Why are mental health practitioners pushing for resilience building? | Mumbai news - Hindustan Times
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Why are mental health practitioners pushing for resilience building?

ByJyoti Shelar, Mumbai
Oct 25, 2021 12:04 AM IST

More and more mental health practitioners have started emphasising the importance of resilience building in recent years. Amid the Covid-19 pandemic and the lockdown that followed, mental health resilience helps each individual to cope and bounce back

This July, when a 31-year-old teacher from Kolkata lost her husband to Covid-19, it was not just grief that she had to dabble with. A few days before her husband tested positive, she had walked out on him due to incidents of physical abuse. When he landed in the isolation ward, they got talking again and he promised to be good to her and make their marriage work. But two weeks later, he succumbed to the infection, driving her into a pile of guilt. The mother of two daughters aged four and seven turned to a psychologist who let her vent, cry, and slowly bring back her self-esteem. A big part of her therapy involved building resilience.

The term resilience is not new. In a recent mental health event, practitioners spoke of resilience and how it plays a crucial role when it comes to dealing with mental health issues. (Getty Images/iStockphoto)
The term resilience is not new. In a recent mental health event, practitioners spoke of resilience and how it plays a crucial role when it comes to dealing with mental health issues. (Getty Images/iStockphoto)

“Grief and guilt can be a devastating combination,” said Alisha Lalljee, a Bandra-based counselling psychologist who has been virtually counselling the Kolkata woman. “In her case, close relatives blamed her for not being there for her husband. She was made guilty for walking out on him. Despite being a confident woman, it was the societal pressure that kept pulling her down. Building resilience helps to cope in such circumstances,” she said.

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The term resilience is not new. In a recent mental health event, Mumbai-based psychiatrist Dr Avinash DeSousa spoke of resilience and how it plays a crucial role when it comes to dealing with mental health issues. More and more mental health practitioners have started emphasising its importance in recent years. As the world faces the worst shocks like the ongoing Covid-19 pandemic and the lockdown that followed, its resilience that helps each individual to cope, bounce back and get back on the feet to face the next challenge.

“Self-love or self-compassion is a crucial aspect to being more resilient,” said Lalljee, who included daily journaling in the Kolkata woman’s therapy along with cognitive behavioural therapy and rational emotive behavioural therapy. “Acceptance of the situation, learning to identify the rational and irrational thoughts and beliefs, believing that you have a superpower and that you have been through worse are some mechanisms that help in coping,” she said.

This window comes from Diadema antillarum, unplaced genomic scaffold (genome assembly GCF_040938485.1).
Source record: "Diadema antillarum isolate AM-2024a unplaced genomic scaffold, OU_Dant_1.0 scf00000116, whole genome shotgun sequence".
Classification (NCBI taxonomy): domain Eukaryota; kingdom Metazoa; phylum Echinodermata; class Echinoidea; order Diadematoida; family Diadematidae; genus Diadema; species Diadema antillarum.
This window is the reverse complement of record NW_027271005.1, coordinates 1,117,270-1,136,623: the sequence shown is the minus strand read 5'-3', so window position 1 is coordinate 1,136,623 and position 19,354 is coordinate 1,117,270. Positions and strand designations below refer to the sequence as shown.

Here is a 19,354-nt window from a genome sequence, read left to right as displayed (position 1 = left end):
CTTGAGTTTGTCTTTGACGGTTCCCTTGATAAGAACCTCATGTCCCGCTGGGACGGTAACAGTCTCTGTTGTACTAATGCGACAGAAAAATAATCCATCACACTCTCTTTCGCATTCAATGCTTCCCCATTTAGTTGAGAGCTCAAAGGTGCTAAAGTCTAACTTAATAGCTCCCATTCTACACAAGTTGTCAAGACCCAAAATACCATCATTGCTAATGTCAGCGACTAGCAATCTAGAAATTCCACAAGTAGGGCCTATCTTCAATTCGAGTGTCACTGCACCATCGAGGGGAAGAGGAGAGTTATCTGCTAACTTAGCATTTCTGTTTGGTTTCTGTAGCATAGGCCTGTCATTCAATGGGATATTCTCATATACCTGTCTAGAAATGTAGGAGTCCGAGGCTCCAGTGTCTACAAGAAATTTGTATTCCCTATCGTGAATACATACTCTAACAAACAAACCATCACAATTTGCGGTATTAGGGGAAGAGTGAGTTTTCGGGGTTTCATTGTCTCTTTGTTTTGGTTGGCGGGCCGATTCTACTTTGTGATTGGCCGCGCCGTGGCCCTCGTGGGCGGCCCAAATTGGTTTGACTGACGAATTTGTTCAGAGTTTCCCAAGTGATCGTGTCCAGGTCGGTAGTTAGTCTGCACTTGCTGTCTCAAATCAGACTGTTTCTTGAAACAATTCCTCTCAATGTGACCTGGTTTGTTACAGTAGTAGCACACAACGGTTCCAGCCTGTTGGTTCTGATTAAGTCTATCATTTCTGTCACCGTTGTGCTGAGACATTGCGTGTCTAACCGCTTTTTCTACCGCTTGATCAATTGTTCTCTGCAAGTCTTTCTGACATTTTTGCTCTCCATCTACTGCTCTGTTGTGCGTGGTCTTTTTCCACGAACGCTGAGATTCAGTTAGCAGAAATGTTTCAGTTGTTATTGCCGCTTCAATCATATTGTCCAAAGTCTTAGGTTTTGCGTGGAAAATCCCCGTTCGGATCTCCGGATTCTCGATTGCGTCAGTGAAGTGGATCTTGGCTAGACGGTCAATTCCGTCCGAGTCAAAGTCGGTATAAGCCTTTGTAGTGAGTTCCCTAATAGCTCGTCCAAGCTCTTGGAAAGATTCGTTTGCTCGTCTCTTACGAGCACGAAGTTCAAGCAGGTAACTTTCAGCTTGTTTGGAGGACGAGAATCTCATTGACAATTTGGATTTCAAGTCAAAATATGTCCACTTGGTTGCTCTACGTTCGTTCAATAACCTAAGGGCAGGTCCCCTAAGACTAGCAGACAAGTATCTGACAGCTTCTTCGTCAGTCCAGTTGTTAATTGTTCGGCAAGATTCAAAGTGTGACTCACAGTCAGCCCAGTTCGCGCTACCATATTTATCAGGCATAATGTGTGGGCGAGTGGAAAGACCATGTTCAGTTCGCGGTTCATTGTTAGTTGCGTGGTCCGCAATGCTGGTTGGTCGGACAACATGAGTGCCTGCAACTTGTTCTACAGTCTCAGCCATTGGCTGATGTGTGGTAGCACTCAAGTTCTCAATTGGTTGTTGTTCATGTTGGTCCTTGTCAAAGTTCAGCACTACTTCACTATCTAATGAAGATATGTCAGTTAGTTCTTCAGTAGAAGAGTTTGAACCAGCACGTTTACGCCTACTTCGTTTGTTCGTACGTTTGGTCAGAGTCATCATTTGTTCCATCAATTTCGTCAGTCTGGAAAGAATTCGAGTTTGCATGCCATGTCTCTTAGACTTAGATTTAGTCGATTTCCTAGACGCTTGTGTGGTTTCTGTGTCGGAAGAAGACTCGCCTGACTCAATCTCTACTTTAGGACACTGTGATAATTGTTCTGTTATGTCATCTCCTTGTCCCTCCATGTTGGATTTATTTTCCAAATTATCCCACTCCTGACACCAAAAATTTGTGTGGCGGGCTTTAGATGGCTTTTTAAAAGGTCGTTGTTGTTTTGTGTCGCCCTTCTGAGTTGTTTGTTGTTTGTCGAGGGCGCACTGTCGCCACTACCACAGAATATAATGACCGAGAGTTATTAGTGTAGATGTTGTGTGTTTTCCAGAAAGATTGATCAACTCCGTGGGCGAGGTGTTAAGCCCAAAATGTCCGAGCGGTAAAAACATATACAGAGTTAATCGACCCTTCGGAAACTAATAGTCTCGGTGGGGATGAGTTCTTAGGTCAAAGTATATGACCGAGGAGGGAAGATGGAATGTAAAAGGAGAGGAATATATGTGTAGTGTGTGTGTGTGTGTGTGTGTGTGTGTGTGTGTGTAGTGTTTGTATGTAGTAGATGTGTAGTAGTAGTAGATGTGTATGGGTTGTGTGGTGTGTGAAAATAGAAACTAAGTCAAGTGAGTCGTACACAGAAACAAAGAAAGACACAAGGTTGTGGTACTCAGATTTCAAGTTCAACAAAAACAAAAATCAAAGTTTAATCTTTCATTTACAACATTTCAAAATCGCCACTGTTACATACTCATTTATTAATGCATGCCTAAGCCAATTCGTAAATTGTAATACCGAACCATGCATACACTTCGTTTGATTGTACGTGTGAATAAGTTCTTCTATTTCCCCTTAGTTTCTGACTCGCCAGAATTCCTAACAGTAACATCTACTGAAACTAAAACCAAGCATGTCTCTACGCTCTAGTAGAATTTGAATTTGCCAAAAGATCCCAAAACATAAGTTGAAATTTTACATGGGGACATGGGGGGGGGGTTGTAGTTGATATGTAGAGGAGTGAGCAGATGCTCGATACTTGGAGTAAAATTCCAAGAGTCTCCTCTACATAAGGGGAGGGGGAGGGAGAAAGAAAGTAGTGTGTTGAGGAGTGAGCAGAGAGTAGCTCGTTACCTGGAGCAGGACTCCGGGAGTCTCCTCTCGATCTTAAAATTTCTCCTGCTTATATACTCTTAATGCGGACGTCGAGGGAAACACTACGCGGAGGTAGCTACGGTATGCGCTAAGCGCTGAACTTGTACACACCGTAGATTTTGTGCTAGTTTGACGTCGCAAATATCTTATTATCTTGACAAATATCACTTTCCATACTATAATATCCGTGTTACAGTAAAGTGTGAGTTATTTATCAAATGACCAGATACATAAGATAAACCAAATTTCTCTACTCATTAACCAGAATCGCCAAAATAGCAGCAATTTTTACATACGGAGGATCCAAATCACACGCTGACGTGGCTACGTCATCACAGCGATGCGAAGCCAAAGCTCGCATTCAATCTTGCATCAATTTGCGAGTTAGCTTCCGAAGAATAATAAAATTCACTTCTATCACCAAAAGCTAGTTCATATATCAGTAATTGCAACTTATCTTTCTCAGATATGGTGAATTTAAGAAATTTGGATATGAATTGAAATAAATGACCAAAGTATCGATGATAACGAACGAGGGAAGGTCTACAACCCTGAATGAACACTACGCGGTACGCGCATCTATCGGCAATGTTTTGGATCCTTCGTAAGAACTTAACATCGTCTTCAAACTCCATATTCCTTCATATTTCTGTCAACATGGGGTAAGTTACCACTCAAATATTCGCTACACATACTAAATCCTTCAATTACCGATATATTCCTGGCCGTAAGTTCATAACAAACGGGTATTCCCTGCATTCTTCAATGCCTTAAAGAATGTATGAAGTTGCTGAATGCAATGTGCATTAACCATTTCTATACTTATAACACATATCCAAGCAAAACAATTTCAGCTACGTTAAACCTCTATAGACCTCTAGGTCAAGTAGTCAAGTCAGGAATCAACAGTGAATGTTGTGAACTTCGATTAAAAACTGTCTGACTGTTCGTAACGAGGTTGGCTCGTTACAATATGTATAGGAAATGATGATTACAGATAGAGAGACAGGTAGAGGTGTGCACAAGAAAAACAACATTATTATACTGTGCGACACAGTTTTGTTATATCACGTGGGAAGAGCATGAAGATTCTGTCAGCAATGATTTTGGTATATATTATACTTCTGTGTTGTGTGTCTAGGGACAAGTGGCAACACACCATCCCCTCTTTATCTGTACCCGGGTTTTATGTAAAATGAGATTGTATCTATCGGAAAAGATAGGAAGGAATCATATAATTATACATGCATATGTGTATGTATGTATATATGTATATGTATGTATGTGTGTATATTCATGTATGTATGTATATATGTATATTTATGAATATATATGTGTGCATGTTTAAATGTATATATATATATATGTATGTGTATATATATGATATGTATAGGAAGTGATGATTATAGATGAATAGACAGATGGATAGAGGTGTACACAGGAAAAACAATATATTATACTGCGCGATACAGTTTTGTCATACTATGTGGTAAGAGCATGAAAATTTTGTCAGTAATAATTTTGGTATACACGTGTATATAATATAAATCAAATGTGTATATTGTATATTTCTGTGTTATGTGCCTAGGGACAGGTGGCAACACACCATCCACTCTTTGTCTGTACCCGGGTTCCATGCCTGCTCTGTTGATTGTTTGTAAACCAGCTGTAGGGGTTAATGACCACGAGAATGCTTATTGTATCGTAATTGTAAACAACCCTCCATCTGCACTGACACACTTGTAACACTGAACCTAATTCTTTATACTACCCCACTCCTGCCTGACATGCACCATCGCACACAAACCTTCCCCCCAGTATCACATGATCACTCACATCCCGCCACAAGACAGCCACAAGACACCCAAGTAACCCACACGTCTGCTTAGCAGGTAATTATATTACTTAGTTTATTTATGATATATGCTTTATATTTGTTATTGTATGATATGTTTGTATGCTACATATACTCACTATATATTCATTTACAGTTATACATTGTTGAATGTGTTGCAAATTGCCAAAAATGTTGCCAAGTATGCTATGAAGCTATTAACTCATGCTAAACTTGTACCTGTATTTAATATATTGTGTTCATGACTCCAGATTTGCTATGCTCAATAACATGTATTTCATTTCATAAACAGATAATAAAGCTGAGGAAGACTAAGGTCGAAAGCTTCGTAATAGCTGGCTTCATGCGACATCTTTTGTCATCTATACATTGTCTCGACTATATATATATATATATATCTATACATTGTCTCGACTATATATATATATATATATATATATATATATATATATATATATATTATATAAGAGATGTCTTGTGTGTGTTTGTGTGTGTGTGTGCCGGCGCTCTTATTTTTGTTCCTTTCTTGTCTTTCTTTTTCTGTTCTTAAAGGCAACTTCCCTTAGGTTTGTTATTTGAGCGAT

The American Psychological Association defines resilience as “the process of adapting well in the face of adversity, trauma, tragedy, threats, or significant sources of stress—such as family and relationship problems, serious health problems, or workplace and financial stressers.” The association lists a variety of resilience-building strategies including prioritising relationships, taking care of own body, practising mindfulness, being proactive, looking for opportunities for self-discovery among others.

“Put simply, it’s your ability to bounce back,” said DeSousa. “The good part is that resilience is something that can be taught formally to children or older adults, and it can even be tailor-made for the disaster or trauma. It’s like training them in the right or wrong ways to react for a certain shock,” he said.

According to DeSousa, biological factors also play a role in one’s resilience. “How the family copes, the situations one has been brought up in all contribute to resilience building or not,” he said.

Thus, when two people suffer from the same kind of trauma, one may cope better and faster than the other. A 2019 review in Lancet Psychiatry stated that at the level of a child’s community, high social support will change psychosocial and behavioural outcomes. “It is important to note that studies like this review tend to show that single resilience factors—such as paternal communication or maternal support—do not contribute to resilience on their own but are instead related to the totality of the family experience. Single factors together create an environment of social cohesion and a positive family climate, which are associated with resilience,” the review said further adding that resilience is not solely a quality within individuals; it grows from access to and use of the resources needed to support mental health and wellbeing.

Dr Samir Dalwai, a developmental and behavioural paediatrician said that resilience-building exercises must be included compulsorily at the school level. “Unfortunately, our systems are such that we expect a lot from our children but offer little to build on their strengths. Resilience building involves validating the child’s feelings, motivating them, helping them build the skills that they lack and gradually helping them rise above,” he said. “When we don’t build such strengths, most land up adapting bad coping mechanisms when they face any kind of stressors,” he said.

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